Department Surface Waters - Research and Management

ETH Medal awarded to Kirsten Oswald

January 21, 2017

The medal, honouring Kirsten Oswald's excellent doctoral dissertation, has been presented at the graduation ceremony on January 20, 2017.

Greenhouse gas methane is also oxidised in water with no oxygen

Kirsten Oswald investigated in her work with the title “Methane oxidation in suboxic and anoxic zones of freshwater lakes” which electron acceptors and bacteria are involved in the decomposition of methane to carbon dioxide in the anoxic part of still waters.

Kirsten Oswald carried out investigations in three lakes, two in Switzerland and one in Spain, which vary greatly as regards light, water circulation, oxygen and nutrient content. She was able to determine that the bacteria that are presumed to oxidize methane under anoxic conditions were absent or hardly present. Instead, bacteria were found that normally occur in great quantity chiefly in the boundary layer between anoxic and oxygen-rich zones, and these oxidised methane to about the same extent as in this boundary layer. Apparently the bacteria in the anoxic zone get their oxygen directly from oxygen-producing organisms that carry out photosynthesis. Light must therefore be present. Still uncertain is the meaning of alternative oxidation processes using sulphates, metal oxides, nitrate and nitrite, although increased methane oxidation can be shown when these elements are added.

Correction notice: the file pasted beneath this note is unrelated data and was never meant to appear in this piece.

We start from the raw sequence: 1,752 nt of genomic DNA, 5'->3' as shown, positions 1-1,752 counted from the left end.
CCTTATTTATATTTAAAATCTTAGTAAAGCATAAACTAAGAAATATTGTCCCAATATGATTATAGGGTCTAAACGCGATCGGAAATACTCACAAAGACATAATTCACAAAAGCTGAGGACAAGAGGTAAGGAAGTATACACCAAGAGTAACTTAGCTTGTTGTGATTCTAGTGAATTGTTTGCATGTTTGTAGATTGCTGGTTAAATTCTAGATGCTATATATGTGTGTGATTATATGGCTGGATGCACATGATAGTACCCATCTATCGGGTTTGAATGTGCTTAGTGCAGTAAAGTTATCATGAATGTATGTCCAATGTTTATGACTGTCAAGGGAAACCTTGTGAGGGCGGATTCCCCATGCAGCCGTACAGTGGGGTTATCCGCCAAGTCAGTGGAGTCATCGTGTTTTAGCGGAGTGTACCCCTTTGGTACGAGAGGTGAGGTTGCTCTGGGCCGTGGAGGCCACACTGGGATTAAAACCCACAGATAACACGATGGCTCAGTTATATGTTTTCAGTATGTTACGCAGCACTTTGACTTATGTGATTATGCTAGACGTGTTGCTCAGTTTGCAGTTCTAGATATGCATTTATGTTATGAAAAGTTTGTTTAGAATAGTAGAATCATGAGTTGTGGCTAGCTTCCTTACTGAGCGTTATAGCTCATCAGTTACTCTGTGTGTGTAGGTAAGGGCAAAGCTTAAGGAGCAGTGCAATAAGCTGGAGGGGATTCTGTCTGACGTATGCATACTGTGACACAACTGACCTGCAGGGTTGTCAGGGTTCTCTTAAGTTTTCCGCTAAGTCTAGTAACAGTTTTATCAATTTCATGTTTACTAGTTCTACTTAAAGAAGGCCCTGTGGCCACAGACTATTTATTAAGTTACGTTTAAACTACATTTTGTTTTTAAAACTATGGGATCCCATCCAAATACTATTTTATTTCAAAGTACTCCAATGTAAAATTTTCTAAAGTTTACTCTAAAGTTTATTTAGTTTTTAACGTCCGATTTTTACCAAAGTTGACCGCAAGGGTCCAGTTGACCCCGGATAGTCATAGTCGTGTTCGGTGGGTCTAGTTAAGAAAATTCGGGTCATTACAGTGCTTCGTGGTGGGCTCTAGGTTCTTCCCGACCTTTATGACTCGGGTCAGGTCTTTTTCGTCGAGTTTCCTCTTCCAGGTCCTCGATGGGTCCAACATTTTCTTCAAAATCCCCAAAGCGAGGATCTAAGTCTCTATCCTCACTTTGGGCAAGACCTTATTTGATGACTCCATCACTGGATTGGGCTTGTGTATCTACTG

Successful dissertation leads to a new pathway

Kirsten Oswald wrote her final publication in connection with her dissertation at the end of last year at Eawag. Her further professional development is open at this time, and could take place outside of research.